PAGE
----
On Citizenship, Decolonizing Museums, Reconciliation and Canada 150

What do those four things have to do with each other?   First, as some of you know, I have applied for my Canadian citizenship. I’ve lived here as permanent resident for more than a decade and decided I have enough commitment to this country to call myself a Canadian. I will keep my US citizenship because, at root, that’s who I am (plus, yes, America really needs me as a voter!). So I’ll be…

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My Crazy Freelance Life: Interpretive writing — making every word tell

  Illusuak Cultural Centre, Nain, Labrador It’s Museum Week — an international social media celebration of museums and culture. Since museums are my bread and butter, I thought I would talk a bit about what I do and then catch you up on the projects I’ve been working on. For those who don’t know me, I work as a freelance interpretive writer, researcher, and occasional interpretive planner and project coordinator for various museum design firms. The…

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The March of the Carpenter Ants

  It began with just an occasional ant. Big ones. One on the kitchen counter. Another in the sink. Two in the bathroom. That was early February. It was another couple weeks before I realized a movement was afoot. By March we had gone from a half dozen ants a day to scores.     A worker ant crossing my kitchen counter in search of food. This is a carpenter ant, probably Camponotus pennsylvanicus, the very…

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Good news for Ontario snappers!

Some good news! Ontario has decided to end the hunting of snapping turtles. This is good news for a variety of reasons, not the least of which is that it never made sense to allow these animals to be hunted in the first place. As I blogged before, their meat is filled with environmental toxins, so they shouldn’t be consumed. Analysis of fat tissue samples from 12 adult turtles found that 75 percent had polychlorinated biphenol…

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It’s time again! March Mammal Madness! #2017MMM

Yes! It’s that time of year when you get to ignore sportsball and watch mammals battle mammals! And maybe even learn some sciency mammal things along the way. If you’ve never played before, scroll to the bottom of this post for instructions. All you need is this year’s bracket and the hashtag #2017MMM to follow the games live on Twitter. Remember, this is science outreach disguised as the most exciting game on the internet! There will be organizations, scientists, teachers,…

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Published! “And So She Dances” in Earthlines

Today is International Polar Bear Day! So before we get started on my latest piece, there are a few things you should know about polar bears. There are 22,000-31,000 polar bears living in the wild, in 18 sub-populations; 60-80% live in Canada, the rest are in Greenland/Denmark, Norway, Russia and the US. They are classified as a vulnerable species across their range, with variations among sub-species. Due to climate change and significant loss of sea ice, global…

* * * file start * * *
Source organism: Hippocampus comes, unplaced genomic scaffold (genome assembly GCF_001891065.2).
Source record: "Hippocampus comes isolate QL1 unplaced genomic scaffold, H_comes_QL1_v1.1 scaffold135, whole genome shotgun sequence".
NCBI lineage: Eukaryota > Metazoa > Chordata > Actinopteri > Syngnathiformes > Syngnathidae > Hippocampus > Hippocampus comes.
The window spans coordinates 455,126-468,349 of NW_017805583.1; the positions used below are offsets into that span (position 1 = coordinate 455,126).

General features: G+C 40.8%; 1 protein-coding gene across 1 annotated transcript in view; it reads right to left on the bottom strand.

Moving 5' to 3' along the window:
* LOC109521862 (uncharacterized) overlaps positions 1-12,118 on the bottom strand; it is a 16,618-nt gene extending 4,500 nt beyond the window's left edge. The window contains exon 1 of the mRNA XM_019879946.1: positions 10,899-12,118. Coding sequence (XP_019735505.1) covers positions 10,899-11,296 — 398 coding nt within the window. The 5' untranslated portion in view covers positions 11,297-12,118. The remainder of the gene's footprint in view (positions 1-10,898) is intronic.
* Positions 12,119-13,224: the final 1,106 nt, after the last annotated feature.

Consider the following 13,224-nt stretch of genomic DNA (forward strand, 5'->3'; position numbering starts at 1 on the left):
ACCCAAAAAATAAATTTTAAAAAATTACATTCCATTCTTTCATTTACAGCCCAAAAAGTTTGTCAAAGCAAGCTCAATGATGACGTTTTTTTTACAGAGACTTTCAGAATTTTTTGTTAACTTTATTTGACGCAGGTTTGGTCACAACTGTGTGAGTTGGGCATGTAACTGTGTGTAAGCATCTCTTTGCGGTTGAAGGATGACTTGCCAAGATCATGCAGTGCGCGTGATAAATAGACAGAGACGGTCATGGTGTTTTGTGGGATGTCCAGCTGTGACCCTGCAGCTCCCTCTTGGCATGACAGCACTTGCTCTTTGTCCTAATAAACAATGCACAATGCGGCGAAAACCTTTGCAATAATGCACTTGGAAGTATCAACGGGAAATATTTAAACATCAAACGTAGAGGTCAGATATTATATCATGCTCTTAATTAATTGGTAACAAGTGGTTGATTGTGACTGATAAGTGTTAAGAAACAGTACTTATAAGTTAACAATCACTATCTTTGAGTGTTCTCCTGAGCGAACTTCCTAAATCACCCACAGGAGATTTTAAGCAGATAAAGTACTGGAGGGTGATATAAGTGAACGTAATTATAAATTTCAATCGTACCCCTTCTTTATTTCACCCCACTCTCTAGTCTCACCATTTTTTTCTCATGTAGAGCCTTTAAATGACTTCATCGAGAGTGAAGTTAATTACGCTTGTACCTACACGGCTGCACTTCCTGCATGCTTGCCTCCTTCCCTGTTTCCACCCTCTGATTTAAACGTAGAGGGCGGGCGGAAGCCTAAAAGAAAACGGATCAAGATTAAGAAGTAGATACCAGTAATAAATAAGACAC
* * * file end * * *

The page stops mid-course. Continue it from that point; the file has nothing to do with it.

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On trust, truth and a path forward

Well here we are. We have arrived in, what some have been calling the post-truth era.  And I certainly see the temptation to call it that. But no. I reject it.     When I left you last I spoke about focusing on solutions — making sure that we take positive action, even if it only affects a small corner of the universe. I have been thinking a lot about solutions, truth, and this blog — hence…

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Last week, tears. Today, the sun.

Image: NASA The sun. The earth revolves around it.  It is the source of life on this planet. Everything that exists on earth is here because of the sun. It is literally the most important thing in our universe. Last week we elected a president who believes he is the sun. And we apparently agreed with him. Whether we cheered him, mocked him, vilified him, or taunted him on Twitter, we made him the center of…

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Published! Illusuak makes Labrador Life

It’s not often a magazine publisher comes to a writer to request a piece, but in this case that’s exactly what happened. I received an email from Bert Pomeroy, publisher of Labrador Life, wondering if I would write a piece on Illusuak. Apparently Dave Lough, Deputy Minister Culture, Recreation and Tourism for the Nunatsiavut Government had sent Bert a copy of my blog post on Illusuak and suggested he contact me to write an article. Labrador…

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Sweetfern Fieldnotes: Slippery, scaly summer creatures

As promised last time, here’s the second half of my summer field notes.  Today I’d like to introduce you to the rest of the reptiles and amphibians we’ve met here at Sweetfern. We’ll start with the smallest. I found these little amphibians under rocks and logs while we were clearing paths at the beginning of summer. This first one is called, unsurprisingly, a yellow-spotted salamander or just a spotted salamander (Ambystoma maculatum).     These little…

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